Science fiction has long imagined alien worlds inhabited by silicon-based life, such as the rock-eating Horta from the original Star Trek series. Now, scientists have for the first time shown that nature can evolve to incorporate silicon into carbon-based molecules, the building blocks of life on Earth.Carbon is the backbone of every known biological molecule. Life on Earth is based on carbon, likely because each carbon atom can form bonds with up to four other atoms simultaneously. This quality makes carbon well-suited to form the long chains of molecules that serve as the basis for life as we know it, such as proteins and DNA.Still, researchers have long speculated that alien life could have a completely different chemical basis than life on Earth. For example, instead of relying on water as the solvent in which biological molecules operate, perhaps aliens might depend on ammonia or methane. And instead of relying on carbon to create the molecules of life, perhaps aliens could use silicon.
Carbon and silicon are chemically very similar in that silicon atoms can also each form bonds with up to four other atoms simultaneously. Moreover, silicon is one of the most common elements in the universe. For example, silicon makes up almost 30 percent of the mass of the Earth’s crust and is roughly 150 times more abundant than carbon in the Earth’s crust. Scientists have long known that life on Earth is capable of chemically manipulating silicon. For instance, microscopic particles of silicon dioxide called photoliths can be found in grasses and other plants, and photosynthetic algae known as diatoms incorporate silicon dioxide into their skeletons. However, there are no known natural instances of life on Earth combining silicon and carbon together into molecules.
Still, chemists have artificially synthesized molecules comprised of both silicon and carbon. These organo-silicon compounds are found in a wide range of products, including pharmaceuticals, sealants, caulks, adhesives, paints, herbicides, fungicides, and computer and television screens. Now, scientists have discovered a way to coax biology to chemically bond carbon and silicon together.Indeed, carbon and silicon share many characteristics. Each has a so-called valence of four–meaning that individual atoms make four bonds with other elements in forming chemical compounds. Each element bonds to oxygen. Each forms long chains, called polymers, in which it alternates with oxygen. In the simplest case, carbon yields a polymer called poly-acetal, a plastic used in synthetic fibers and equipment. Silicon yields polymeric silicones, which we use to waterproof cloth or lubricate metal and plastic parts.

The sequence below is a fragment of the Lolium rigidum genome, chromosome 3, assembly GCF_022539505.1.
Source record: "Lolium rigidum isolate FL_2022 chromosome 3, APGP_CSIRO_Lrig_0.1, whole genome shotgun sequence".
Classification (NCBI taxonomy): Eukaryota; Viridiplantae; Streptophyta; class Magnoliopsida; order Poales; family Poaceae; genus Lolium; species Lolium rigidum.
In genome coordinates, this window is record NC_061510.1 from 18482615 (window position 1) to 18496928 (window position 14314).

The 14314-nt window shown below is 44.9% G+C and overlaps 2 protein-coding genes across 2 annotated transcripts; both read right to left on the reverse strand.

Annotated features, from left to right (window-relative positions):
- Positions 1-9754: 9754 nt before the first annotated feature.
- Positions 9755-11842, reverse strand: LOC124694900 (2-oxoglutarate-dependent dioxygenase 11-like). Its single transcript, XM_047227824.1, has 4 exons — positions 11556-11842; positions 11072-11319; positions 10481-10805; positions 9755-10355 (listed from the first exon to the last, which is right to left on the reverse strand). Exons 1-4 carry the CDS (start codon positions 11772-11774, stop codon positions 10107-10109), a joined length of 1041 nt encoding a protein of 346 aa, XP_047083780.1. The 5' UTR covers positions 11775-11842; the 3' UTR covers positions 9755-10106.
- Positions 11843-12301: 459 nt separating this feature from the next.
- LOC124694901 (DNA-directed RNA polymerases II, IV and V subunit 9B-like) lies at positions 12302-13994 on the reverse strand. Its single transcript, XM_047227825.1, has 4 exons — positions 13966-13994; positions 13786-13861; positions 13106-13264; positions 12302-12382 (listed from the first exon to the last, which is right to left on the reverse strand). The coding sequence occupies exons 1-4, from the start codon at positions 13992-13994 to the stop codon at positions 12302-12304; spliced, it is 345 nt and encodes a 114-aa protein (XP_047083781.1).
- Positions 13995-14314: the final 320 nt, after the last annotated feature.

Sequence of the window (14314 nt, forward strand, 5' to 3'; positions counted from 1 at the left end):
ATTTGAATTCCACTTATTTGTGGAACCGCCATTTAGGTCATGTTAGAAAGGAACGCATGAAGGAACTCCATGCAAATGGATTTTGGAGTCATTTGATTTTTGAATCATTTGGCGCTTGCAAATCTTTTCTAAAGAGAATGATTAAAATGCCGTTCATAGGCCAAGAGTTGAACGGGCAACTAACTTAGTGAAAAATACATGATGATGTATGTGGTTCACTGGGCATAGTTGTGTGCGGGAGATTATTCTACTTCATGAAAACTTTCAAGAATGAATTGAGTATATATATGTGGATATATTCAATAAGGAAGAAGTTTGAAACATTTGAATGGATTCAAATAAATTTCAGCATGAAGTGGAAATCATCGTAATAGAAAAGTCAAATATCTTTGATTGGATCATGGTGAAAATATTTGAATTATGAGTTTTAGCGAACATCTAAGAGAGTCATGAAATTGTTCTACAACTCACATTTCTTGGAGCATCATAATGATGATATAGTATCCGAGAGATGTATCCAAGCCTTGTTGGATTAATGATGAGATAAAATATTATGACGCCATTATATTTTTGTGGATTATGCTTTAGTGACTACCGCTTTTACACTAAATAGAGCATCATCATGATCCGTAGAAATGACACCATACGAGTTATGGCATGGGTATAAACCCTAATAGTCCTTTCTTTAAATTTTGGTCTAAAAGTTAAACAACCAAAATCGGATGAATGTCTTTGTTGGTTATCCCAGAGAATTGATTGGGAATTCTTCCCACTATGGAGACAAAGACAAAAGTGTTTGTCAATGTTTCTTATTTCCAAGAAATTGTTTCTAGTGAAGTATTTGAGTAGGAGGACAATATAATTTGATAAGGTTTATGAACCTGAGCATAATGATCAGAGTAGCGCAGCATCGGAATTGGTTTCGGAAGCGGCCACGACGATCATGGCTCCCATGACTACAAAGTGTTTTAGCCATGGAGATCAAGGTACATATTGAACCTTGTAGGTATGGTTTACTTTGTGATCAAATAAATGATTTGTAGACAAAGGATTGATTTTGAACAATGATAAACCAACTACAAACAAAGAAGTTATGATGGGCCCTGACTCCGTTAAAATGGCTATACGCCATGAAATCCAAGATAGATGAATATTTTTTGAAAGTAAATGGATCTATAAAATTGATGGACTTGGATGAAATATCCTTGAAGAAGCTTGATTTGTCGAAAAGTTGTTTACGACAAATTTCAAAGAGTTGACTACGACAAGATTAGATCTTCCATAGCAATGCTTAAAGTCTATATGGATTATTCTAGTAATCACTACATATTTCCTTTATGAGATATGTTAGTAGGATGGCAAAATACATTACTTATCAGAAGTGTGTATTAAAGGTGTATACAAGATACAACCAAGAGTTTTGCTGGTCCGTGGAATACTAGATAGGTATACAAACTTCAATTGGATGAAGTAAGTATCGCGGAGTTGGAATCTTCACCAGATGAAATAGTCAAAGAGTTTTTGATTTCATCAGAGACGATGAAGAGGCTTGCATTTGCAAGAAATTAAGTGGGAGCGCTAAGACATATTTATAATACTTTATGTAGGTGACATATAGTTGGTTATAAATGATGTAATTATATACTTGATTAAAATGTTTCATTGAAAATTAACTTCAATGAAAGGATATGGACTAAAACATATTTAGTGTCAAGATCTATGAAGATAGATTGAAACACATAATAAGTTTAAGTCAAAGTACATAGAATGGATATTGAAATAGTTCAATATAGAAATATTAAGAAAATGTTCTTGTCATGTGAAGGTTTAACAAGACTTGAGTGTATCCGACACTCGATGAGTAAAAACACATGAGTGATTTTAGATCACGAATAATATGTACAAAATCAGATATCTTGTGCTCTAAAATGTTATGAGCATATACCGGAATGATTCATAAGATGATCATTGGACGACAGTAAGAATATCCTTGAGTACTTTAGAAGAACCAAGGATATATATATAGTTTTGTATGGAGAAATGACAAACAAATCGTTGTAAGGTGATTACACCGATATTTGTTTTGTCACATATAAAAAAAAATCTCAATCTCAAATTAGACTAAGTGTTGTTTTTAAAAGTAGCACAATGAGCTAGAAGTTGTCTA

But when carbon oxidizes–or unites with oxygen say, during burning–it becomes the gas carbon dioxide; silicon oxidizes to the solid silicon dioxide, called silica. The fact that silicon oxidizes to a solid is one basic reason as to why it cannot support life. Silica, or sand is a solid because silicon likes oxygen all too well, and the silicon dioxide forms a lattice in which one silicon atom is surrounded by four oxygen atoms. Silicate compounds that have SiO4-4 units also exist in such minerals as feldspars, micas, zeolites or talcs. And these solid systems pose disposal problems for a living system.
Also consider that a life-form needs some way to collect, store and utilize energy. The energy must come from the environment. Once absorbed or ingested, the energy must be released exactly where and when it is needed. Otherwise, all of the energy might liberate its heat at once, incinerating the life-form. In a carbon-based world, the basic storage element is a carbohydrate having the formula Cx(HOH)y. This carbohydrate oxidizes to water and carbon dioxide, which are then exchanged with the air; the carbons are connected by single bonds into a chain, a process called catenation. A carbon-based life-form “burns” this fuel in controlled steps using speed regulators called enzymes.It is possible to think of micro- and nano-structures of silicon; solar-powered silicon forms for energy and sight; a silicone fluid that could carry oxidants to contracting muscle-like elements made of other silicones; skeletal materials of silicates; silicone membranes; and even cavities in silicate zeolites that have handedness.
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क्यों डरते है वैज्ञानिक इन रहस्यमयी Aliens से | Mysterious alien life | Silicon based life
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